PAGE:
Flowing water – flow of time

Arroyo Trabuco (3121) copyright Douglas Stockdale

When I was down in the Arroyo Trabuco earlier this week, I had lamented about not having my tripod. I had also stated that I bracketed my exposures since I was in the sub-1/50th of a second range (hand holding below this is problematic with a 50mm lens) and the meta data indicates that the photograph above was at 1/8th of a second. I know that having the camera mounted on a tripod that the image above would have had sharply defined rocks and foliage, with the water highlights blurred, but then the resulting photograph would have looked much like every other small creek photograph made by every other photographer (and including me!). So what’s the point of that?

Alexey Brodovitch, the demanding art director for Harper’s Bazaar magazine, had famously stated; “if looking through the view finder and you see something you have seen before, then don’t take the picture”. Thus, with the tripod the resulting photograph probably would have looked like a thousand other similar photographs. Which, by the way, is one of the reasons that I drifted away from the black & white nature landscapes (aka West Coast Photography); seems like everything I was seeing & photographing had been captured a ton of times before.

Thus the non-tripod photograph, above, might have fallen into one of the other Alexey Brodovitch famous quotes: “astonish me”. Not a ‘traditional’ flowing water photograph, as finding this photograph on my memory card was a surprise for me back in the studio. I think that I have also stated that I do not analyze my photographs in the field, rarely doing a back-of-the-camera image check (aka Zombie Photography). Reason: I might change what I am doing, perhaps rejecting something too soon and this way I can allow serendipity to inspire me.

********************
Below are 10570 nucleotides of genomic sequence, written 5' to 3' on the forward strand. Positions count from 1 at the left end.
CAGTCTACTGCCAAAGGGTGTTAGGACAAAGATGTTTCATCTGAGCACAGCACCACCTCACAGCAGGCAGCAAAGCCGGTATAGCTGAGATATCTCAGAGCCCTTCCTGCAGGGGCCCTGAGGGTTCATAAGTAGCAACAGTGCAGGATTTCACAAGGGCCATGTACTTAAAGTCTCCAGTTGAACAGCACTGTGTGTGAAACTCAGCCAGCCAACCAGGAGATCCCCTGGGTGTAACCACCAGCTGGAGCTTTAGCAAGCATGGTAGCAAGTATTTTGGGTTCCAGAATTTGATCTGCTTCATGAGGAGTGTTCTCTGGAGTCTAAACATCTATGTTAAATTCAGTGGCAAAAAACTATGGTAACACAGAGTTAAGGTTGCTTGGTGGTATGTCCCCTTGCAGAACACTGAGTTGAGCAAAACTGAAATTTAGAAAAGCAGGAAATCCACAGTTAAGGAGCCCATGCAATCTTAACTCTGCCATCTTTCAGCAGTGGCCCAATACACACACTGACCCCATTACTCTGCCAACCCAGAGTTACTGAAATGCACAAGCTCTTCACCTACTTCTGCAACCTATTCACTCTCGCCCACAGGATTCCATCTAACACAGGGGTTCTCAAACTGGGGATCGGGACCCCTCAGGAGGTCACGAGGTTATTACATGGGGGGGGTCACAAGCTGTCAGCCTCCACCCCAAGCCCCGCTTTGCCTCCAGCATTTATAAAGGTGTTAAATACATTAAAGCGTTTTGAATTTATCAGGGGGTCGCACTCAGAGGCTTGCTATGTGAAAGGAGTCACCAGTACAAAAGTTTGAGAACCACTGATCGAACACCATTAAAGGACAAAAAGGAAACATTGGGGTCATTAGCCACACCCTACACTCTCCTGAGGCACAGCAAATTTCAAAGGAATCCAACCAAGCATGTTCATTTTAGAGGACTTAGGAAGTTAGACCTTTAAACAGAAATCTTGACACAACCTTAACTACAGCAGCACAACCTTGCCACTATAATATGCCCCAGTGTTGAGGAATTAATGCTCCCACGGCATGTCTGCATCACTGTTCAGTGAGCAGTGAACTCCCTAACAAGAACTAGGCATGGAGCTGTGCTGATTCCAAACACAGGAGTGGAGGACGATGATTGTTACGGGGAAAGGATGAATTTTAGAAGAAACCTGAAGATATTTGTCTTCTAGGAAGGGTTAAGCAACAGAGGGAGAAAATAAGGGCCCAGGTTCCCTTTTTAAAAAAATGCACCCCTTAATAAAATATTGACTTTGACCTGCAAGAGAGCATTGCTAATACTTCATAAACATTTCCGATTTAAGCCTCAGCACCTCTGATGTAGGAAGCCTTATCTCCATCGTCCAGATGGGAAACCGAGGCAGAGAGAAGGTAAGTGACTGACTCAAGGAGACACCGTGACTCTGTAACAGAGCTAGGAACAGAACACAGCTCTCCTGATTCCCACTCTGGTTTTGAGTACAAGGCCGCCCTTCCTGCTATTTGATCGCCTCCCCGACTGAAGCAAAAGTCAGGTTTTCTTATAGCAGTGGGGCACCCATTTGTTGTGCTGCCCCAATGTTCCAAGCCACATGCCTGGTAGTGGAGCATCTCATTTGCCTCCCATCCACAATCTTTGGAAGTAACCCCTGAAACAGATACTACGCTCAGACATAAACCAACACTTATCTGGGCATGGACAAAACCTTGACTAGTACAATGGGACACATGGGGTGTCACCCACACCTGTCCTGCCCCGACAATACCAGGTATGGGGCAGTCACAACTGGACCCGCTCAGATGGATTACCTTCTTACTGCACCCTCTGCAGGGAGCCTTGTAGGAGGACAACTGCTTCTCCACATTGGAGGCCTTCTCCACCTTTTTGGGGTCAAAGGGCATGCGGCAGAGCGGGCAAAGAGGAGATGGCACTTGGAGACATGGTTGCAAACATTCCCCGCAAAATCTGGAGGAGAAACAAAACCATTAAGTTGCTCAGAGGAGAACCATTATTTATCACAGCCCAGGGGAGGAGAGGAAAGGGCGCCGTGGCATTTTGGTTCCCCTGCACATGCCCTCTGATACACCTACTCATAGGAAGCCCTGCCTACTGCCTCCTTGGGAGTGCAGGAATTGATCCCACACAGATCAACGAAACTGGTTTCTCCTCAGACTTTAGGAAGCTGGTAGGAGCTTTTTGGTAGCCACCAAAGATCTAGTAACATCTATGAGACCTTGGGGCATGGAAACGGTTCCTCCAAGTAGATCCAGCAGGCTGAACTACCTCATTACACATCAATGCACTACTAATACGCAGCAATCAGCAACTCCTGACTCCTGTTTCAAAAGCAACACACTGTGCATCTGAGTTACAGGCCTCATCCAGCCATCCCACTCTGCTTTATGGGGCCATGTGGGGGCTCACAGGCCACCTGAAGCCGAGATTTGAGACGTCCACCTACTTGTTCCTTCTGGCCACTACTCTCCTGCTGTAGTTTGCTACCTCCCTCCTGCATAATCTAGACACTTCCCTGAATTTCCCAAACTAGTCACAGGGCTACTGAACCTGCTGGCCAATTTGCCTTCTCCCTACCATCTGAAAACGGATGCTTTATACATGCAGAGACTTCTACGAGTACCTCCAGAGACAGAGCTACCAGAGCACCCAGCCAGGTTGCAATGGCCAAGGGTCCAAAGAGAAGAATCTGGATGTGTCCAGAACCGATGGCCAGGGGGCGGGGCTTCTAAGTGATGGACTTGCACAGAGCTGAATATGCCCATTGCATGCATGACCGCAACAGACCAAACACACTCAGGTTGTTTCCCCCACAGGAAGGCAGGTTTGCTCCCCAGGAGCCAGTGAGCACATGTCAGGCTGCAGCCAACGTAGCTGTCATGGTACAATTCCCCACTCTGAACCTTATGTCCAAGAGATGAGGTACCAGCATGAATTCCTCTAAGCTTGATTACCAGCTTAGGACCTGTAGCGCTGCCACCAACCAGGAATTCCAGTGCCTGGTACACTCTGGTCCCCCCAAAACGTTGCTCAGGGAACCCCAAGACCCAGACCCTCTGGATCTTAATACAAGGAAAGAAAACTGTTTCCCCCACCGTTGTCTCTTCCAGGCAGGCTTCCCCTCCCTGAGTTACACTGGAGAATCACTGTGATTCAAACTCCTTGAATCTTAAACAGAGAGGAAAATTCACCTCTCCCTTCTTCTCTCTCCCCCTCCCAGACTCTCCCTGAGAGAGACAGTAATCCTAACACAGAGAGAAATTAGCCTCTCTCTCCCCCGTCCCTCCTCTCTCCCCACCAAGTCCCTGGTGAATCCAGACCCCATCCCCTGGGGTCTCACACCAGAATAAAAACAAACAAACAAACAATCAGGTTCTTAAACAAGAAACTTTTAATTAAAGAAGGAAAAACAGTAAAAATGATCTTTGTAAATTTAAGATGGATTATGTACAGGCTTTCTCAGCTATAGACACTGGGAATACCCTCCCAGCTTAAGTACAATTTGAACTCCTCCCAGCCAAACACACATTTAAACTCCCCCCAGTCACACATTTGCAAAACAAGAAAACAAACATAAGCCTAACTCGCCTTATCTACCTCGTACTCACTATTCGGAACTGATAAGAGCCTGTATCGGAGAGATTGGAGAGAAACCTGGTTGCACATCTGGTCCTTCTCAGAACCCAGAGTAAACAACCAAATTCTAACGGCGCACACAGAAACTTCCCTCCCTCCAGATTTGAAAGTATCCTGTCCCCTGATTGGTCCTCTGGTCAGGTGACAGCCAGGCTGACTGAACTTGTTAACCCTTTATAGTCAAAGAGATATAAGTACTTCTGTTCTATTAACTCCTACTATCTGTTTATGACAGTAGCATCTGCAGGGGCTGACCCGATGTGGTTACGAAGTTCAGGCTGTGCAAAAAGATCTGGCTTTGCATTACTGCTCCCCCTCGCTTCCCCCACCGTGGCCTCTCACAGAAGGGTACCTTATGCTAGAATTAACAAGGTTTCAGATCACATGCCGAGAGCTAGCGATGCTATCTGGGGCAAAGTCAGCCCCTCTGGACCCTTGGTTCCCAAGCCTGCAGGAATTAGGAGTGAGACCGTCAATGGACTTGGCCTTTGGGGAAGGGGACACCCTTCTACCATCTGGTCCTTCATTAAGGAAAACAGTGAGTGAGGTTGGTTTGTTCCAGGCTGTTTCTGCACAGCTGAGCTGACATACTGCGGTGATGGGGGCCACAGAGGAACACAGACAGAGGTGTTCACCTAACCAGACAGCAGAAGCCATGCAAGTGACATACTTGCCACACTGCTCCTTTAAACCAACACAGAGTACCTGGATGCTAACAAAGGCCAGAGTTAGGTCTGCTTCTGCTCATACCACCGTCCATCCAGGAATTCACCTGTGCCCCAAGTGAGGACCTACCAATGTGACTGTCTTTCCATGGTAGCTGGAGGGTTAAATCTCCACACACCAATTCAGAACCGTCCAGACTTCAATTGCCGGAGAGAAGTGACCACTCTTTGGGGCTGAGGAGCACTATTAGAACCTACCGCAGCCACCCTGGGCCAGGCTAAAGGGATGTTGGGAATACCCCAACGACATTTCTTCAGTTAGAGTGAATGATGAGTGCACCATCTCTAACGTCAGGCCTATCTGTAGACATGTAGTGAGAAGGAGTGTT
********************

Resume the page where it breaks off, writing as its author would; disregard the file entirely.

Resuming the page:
And for me, conceptually, this photograph represents a strong sense of the flow of time in conjunction with the uncertainty of memory. Probably for those interested in the classic natural landscape, this blurry image creates some visual tension, as in the past, I would enjoyed having the minute details revealed. Now, I find this resulting photograph looks amazing.

One change that I might make to this photograph as I look at it again on my monitor that I did not seem to notice before are the highlights in the lower right corner as I find these visually distracting and pulling my eye out of the frame. Then again, that creates some visual tension, so maybe not and leave it as is. Keeping the highlights in the lower right corner is going against one of the classic photographic no-nos; no highlights on the edges to distract the viewer from the photographs ‘subject’. Thus a ‘pleasing’ image or a ‘disruptive’ image? Something I will be ponder for a while

Oh, by the way, I find this photograph so interesting that I just might NOT bring the tripod with me next time. I do not need the tripod to chase the illusive singularities.

Cheers,

Doug

____

Book workshop:

I will be leading a Creative Photo Book workshop with the Southeast Center of Photography (SEC4P) later in the Fall of this year. This will be a virtual event on Zoom; November 6 & 7th and 13 & 14th, 2021, 10 AM – 1 PM, EDT (3 hour session each day, with a week between the weekend sessions to work your book-dummy). Registration is now open, and there is a SEC4P membership discount. Just advised that it is two-thirds sold out (3 spots left) SOLD OUT & waitlist started. Let me know if you have any questions!

Developing a Creative Photo Book, a virtual (Zoom) workshop I will be leading again in conjunction with Medium Photo with New dates: March 5 – 6, 12 – 13, 2022 More details and sign-up available now at Medium Photo.

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